Frank Rich, NYTimes, gets it

31 08 2008

There has been a lot of talk about the selection of Sarah Palin as running mate for Republican nominee John McCain.  Frank Rich, Op-Ed columnist for the NYTimes, gets what this is all about.

The main reason McCain knuckled under to the religious right by picking Palin is that he actually believes there is a large army of embittered Hillary loyalists who will vote for a hard-line conservative simply because she’s a woman.  That’s what happens when you listen to the TV news echo chamber.  Not only is the whole premise ludicrous, but it is every bit as sexist as the crude joke McCain notoriously told about Janet Reno, Hillary and Chelsea Clinton.

It is obvious this faithful lady and mother of five is being used by the Republican party to appeal to the religious right.  This choice has been called “irresponsible” by one particular prominent lady, whose husband I had the privilege of working for during the first six months of my tenure at the investment bank I work for.  I just hope Governor Palin is going into this campaign eyes-wide-open and realizing that her gender and her faith are being used to further the secular political ends of a womanizer.





Evangelism and That Blasted “Calling” Thing

26 08 2008

Before I launch into this particular set of musings, two thoughts:

  • In the Discernment Process, one of the things you are supposed to articulate is “What is your ministry and why do you need to be ordained to do it?”
  • My friend, whom I call Deacon Rob (even though he’s not a Deacon yet, but he’s in school for it), said to me, “Some people in the process do nothing but speak of calling. Others do not speak of it at all, except in passing. You are one of those who do not speak of it.”

Over the past couple of months, I have been wrestling with this whole sense of calling thingy. This wrestling was brought on by no small part by my run-ins with Jesus (see here and here) over the summer. I feel as if I have begun to sense the price that is to be paid for living such a life in this particular vocation…it’s almost as if in some way you become sort of a public figure. I have to tell you there were times when I felt as if I wanted to look skyward and say “Do you mind? I’m trying to have a vacation here!” Read the rest of this entry »





Red State Culture of Fear

26 08 2008

North Carolina, though rather progressive in terms of the South, is what they call a “Red State.” It has conservative leanings and also has a rather large Evangelical population like much of the South. It is a culture that is steeped in religion and spirituality, and in many ways, a totally different world that what we experience in large cities or in the North East USA or the West Coast.

One thing I think that is wonderful is how North Carolina has tried to publicly come to grips with its history of slavery. This I think it has done better than many if not most Southern States. For example, there are pictures in the State Capitol of the first black senators and representatives to the State Legislature, standing alongside their white counterparts. There are signposts all around Raleigh pointing to where this or that local Freedman’s bureau once stood, or where certain notable events happened. There is an exhibit in the Museum of History dedicated to the Civil Right’s movement and how life was under Jim Crow. I have to say that I found the parts talking about segregation neither condemning or nostalgic … it was simply saying “this is how it was.”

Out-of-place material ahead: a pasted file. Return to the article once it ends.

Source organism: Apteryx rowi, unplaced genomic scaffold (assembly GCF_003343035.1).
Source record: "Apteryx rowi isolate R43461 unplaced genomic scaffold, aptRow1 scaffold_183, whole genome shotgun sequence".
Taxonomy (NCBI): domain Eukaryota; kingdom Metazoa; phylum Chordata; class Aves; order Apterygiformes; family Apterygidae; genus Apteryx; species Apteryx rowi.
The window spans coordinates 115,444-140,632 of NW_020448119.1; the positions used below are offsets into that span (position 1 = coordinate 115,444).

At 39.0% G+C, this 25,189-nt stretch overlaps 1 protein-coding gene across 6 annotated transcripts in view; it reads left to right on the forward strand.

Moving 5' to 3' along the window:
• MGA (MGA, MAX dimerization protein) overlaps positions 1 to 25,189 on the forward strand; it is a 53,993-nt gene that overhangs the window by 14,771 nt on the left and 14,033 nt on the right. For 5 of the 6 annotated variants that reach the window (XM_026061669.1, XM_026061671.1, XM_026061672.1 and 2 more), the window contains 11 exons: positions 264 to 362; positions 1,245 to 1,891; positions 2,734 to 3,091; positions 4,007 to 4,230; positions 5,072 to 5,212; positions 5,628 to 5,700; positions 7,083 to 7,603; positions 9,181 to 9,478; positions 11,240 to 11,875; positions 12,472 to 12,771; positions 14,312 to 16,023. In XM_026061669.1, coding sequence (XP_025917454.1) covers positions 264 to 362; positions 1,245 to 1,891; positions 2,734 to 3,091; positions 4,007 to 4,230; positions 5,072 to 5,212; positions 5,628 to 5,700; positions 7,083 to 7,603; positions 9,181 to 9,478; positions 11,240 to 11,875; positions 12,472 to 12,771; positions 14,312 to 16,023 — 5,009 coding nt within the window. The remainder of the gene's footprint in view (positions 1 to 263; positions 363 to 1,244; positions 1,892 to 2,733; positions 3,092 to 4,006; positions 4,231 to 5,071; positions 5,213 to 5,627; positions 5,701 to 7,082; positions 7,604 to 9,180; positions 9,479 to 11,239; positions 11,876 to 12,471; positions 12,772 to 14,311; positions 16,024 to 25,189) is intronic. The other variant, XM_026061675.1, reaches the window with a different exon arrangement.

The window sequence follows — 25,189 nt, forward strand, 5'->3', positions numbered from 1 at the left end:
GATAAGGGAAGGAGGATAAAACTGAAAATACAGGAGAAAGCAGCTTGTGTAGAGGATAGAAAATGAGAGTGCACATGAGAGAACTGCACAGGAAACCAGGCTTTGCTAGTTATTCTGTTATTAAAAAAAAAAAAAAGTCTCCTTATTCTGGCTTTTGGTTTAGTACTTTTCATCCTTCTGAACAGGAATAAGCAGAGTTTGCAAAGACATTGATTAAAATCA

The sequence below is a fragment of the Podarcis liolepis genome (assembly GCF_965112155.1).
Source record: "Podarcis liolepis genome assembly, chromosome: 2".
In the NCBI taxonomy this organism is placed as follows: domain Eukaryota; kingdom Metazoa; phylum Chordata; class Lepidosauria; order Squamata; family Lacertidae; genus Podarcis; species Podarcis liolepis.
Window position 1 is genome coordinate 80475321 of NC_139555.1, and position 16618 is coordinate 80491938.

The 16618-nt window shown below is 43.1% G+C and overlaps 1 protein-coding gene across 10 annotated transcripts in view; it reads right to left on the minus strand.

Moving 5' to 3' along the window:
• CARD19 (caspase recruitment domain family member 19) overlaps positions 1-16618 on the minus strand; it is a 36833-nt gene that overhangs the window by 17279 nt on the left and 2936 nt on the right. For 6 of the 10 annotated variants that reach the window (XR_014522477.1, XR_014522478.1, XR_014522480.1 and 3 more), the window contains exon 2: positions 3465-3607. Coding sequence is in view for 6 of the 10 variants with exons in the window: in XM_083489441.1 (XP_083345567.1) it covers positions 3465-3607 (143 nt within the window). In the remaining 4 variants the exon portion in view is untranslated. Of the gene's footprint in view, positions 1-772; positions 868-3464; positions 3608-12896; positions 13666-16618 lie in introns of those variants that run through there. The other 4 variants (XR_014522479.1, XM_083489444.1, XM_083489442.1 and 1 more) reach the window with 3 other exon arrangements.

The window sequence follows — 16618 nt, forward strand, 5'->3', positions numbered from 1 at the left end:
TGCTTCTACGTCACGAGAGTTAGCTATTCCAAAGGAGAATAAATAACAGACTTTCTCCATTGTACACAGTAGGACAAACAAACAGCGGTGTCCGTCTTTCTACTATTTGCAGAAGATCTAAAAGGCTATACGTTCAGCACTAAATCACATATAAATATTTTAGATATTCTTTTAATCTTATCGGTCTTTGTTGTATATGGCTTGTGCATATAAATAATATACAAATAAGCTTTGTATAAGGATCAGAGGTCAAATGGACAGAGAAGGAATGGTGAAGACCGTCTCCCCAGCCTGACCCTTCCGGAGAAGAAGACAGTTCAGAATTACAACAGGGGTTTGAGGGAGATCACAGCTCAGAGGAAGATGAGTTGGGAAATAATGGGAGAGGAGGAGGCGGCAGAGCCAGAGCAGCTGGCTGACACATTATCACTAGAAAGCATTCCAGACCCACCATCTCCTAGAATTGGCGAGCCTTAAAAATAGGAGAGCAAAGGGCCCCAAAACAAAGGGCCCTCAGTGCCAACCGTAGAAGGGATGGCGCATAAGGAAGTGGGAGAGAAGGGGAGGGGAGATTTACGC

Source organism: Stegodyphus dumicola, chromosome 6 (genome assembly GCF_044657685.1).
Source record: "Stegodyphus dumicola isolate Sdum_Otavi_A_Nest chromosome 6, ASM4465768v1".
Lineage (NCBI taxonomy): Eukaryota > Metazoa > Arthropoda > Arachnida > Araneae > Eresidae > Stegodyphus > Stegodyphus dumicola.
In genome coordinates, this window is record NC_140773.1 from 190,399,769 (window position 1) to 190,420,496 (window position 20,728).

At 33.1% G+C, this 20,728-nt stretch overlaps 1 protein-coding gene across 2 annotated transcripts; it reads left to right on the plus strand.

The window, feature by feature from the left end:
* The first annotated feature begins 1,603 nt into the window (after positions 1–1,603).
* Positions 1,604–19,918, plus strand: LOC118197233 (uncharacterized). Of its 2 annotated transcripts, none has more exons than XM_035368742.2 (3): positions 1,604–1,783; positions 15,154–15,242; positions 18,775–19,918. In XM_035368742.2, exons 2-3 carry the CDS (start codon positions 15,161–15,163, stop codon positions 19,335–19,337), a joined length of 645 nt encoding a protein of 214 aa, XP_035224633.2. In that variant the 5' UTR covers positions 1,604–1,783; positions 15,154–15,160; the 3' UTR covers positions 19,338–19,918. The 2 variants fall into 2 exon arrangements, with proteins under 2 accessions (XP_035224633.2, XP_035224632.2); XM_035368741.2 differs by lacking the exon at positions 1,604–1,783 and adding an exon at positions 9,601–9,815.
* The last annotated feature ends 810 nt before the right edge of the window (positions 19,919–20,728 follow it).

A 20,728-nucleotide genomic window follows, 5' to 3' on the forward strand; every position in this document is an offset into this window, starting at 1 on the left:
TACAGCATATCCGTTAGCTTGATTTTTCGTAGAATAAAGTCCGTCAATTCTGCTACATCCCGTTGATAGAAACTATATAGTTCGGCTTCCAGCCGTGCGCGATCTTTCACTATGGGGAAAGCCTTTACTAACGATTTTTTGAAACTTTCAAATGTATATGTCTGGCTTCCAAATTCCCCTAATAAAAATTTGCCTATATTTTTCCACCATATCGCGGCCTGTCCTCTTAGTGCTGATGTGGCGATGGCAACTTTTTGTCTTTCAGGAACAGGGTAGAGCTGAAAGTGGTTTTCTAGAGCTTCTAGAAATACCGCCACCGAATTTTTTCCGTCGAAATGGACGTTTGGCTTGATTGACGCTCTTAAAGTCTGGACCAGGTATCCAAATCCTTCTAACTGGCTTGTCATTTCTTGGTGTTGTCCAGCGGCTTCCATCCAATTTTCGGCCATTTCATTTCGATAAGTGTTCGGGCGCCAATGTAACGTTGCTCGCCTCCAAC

Interesting side note: In those areas where there was a sizeable Native American population, the Jim Crow laws called for three sets of facilities … “White,” “Colored,” and “Indian.”

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Parental Visitation

25 08 2008

Taking a short break from the blog hiatus to comment on my visitation to the parents…

Firstly, if anyone hasn’t taken a long-distance train ride in a sleeper car, I highly recommend doing so. It’s great to unplug, read, and watch the world go by. I had a small “roomette” which had two chairs facing each other which reclined and joined to become a bed. A second bed descended from the wall and had a harness type structure to keep the person in the top bunk from falling out. there was a small shelf to keep your bags and some wall hooks to hang stuff. Also included was a sink which folded out of the wall and I discovered that what looked like a shelf actually lifted up to become the toilet!!! While this was no big deal for someone travelling solo, if I were with someone else, it could become problematic, especially if it were with a female!!!